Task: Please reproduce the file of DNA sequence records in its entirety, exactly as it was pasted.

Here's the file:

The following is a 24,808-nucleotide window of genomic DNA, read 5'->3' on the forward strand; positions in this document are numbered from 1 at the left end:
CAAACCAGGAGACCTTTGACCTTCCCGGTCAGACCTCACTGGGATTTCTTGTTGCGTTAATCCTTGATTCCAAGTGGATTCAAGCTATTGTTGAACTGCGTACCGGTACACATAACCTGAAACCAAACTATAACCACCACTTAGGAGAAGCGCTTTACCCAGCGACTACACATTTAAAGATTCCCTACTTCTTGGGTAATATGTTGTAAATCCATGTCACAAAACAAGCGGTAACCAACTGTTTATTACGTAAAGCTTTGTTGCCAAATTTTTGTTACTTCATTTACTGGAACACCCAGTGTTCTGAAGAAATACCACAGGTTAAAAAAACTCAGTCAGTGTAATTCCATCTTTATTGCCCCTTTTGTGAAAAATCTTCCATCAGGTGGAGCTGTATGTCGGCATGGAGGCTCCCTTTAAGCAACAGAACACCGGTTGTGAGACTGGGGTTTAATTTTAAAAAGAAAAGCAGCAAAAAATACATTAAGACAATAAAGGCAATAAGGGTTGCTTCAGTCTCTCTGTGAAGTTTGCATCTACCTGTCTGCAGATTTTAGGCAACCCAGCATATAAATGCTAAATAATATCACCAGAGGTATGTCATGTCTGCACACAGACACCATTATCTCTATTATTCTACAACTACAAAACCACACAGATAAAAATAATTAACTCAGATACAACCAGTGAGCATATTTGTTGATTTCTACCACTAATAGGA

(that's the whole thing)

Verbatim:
The following is a 24,808-nucleotide window of genomic DNA, read 5'->3' on the forward strand; positions in this document are numbered from 1 at the left end:
CAAACCAGGAGACCTTTGACCTTCCCGGTCAGACCTCACTGGGATTTCTTGTTGCGTTAATCCTTGATTCCAAGTGGATTCAAGCTATTGTTGAACTGCGTACCGGTACACATAACCTGAAACCAAACTATAACCACCACTTAGGAGAAGCGCTTTACCCAGCGACTACACATTTAAAGATTCCCTACTTCTTGGGTAATATGTTGTAAATCCATGTCACAAAACAAGCGGTAACCAACTGTTTATTACGTAAAGCTTTGTTGCCAAATTTTTGTTACTTCATTTACTGGAACACCCAGTGTTCTGAAGAAATACCACAGGTTAAAAAAACTCAGTCAGTGTAATTCCATCTTTATTGCCCCTTTTGTGAAAAATCTTCCATCAGGTGGAGCTGTATGTCGGCATGGAGGCTCCCTTTAAGCAACAGAACACCGGTTGTGAGACTGGGGTTTAATTTTAAAAAGAAAAGCAGCAAAAAATACATTAAGACAATAAAGGCAATAAGGGTTGCTTCAGTCTCTCTGTGAAGTTTGCATCTACCTGTCTGCAGATTTTAGGCAACCCAGCATATAAATGCTAAATAATATCACCAGAGGTATGTCATGTCTGCACACAGACACCATTATCTCTATTATTCTACAACTACAAAACCACACAGATAAAAATAATTAACTCAGATACAACCAGTGAGCATATTTGTTGATTTCTACCACTAATAGGA